I cannot escape the allure of those three spiral notebooks, so bear with me as I draw a conclusion or two from the notes Mama kept on me, as I made life miserable for those around me. So cute, you know?
"Laugh, Clown, Laugh!"
June 5th, 1955: He has suddenly changed from his good-natured little self to a very ornery and contrary little Mark. He wants to do just exactly what he wants and pays little attention to discipline so I have my hands full.
October 13th, 1955: He can be awfully ornery-right at the minute he is acting like a three-year-old. [I was three years, five weeks old.] When I tell him to do something he will ignore me, or just quietly sneak off and hide in a corner, or in the closet.
December 7th, 1955: He has become very difficult to handle, being stubborn and contrary. He wants to do what he wants to do and no more. He teases Jean and the other boys, stands in front of the TV set so nobody else can see and pulls such other ornery stunts.
February 23rd, 1956: He is right now very difficult and rebellious. If I tell him not to do something, it’s as good as a guarantee that the minute I turn around he’ll do it.
May 19th, 1963: I can see I haven’t written about Mark for a long time. I don’t know why-he is a character and causes me lots of headaches. For one thing he is a clown. He goes around making remarks and cracks to the other boys with the result that they-one or all-are always angry at him.
February 26th, 1964: Personality wise he is enough to drive a poor mother into the nut house. He is a clown from the word go…
July 1st, 1964: Mark is quite a problem at times-he is very contradictory in character…He has this peculiarity of personality that clashes with a lot of people. He is annoying because he is noisy. He chatters about nothing; he is persistent to the point of driving a person stark, raving mad.
April 26, 1965: He is absolutely the most stubborn, persistent, one-way character I’ve ever seen. Once he gets an idea in his head, he never lets it go.
And back by popular demand, is this gem from May 29th, 1969: Mark seems to be almost a typical teen age boy, if such a thing is possible. His interests are those of most boys and his attitude also. He is loud, rude, rebellious, belligerent, anti-everything, rarely appears to study, and knows every popular singer, group and recording out.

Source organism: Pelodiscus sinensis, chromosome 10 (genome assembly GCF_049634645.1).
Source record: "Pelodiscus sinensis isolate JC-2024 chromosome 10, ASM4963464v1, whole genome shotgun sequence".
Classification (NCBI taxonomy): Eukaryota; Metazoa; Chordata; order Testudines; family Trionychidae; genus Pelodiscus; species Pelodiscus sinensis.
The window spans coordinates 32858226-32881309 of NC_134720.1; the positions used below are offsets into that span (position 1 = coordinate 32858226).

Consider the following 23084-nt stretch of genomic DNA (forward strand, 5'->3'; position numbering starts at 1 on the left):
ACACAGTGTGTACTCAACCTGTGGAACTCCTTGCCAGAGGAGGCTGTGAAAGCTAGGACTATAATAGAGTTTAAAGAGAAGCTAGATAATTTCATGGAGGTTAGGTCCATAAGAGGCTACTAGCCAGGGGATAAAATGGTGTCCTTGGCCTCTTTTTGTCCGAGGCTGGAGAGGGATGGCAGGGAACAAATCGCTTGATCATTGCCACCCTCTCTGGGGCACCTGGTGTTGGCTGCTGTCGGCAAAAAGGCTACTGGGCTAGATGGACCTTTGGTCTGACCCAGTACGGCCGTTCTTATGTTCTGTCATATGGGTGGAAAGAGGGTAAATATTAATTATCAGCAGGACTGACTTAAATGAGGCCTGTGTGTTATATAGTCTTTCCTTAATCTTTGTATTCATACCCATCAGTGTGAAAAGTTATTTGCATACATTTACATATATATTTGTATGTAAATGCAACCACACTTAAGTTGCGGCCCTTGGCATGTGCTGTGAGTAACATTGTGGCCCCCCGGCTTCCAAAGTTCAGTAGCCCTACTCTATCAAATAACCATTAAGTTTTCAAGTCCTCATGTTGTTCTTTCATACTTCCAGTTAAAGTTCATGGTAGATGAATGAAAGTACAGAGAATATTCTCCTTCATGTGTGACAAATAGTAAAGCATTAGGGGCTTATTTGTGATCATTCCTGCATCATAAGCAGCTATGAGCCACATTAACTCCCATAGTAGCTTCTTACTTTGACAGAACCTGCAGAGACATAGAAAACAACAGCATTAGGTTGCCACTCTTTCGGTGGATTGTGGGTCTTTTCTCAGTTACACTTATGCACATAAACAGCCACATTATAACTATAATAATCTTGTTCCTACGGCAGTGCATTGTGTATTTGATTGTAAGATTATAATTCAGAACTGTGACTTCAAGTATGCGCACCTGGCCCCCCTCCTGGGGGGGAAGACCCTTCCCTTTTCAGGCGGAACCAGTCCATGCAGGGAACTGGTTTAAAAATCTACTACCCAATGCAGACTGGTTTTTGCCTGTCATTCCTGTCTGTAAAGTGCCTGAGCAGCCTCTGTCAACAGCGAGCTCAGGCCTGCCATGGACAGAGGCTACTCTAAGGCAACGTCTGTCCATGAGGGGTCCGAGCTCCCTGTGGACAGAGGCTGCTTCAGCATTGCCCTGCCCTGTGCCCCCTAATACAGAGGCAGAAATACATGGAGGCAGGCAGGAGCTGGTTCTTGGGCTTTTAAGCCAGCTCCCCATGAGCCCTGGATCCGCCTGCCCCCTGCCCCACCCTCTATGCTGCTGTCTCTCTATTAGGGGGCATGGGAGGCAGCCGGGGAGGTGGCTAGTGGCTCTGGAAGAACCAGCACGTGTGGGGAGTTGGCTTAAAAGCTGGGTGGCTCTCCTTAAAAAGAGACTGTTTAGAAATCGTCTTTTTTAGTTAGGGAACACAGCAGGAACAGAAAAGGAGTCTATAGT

I am sensing a theme here.
In the earliest of these entries, I had only three older brothers, to be joined down the line by thee more. Talk about caught in the middle. I also have two younger sisters, so for me to get what I considered to be my fair share of parental attention, I had to go into my act on a regular basis.
My older brother Eric christened me Clown, or Clownie, and was often heard to intone, “Laugh, Clown, laugh.” He was not likely to be amused when addressing me thusly. Brian’s moniker for me was The Babe, and we’re not talking baseball here. It’s no wonder Mama makes so many references to having to play referee, in order to keep things down to a roar.
Whether I was doing my patented “Touch me in five seconds, I will fill-in-the-blank,” thereby inciting potential chaos by having kids chasing all around the house, or simply being “loud, rude, rebellious and belligerent,” I was always in Mama’s headlights. It was all about seeking the spotlight.
Shockingly, I was unable to avoid military service the final year of the draft; had I known at the time it was to be the final year, I can guarantee you I would have dug my heels in much deeper, but such is the nature of water under the bridge. Gone and best forgotten. I am the person I am today, in part, because of this time in the Big Green Machine.
And as always, Mama was called upon to referee, this time the opponents being loneliness and depression. Having worn this cap during WWII, while Papa and her brothers were in the service, Mama sported it brilliantly. She kept me supplied with letters, treats, cards sympathy and most importantly, love.
As always, I was her problem child, and as always, she came to my aid. She let me know I was not going crazy, just a little nuts, but that it would pass when I got out, and came home. She guaranteed it in her letters to me, and she was right.
And though she’s gone now, Mama’s words remain with me, and it’s a damn good thing. I still need a referee at times and who better than her? She used to ask Gluten-Free Mama, “Well, is he behaving himself?”
GF Mama always said yes, and as long as my Mama was standing there, I was…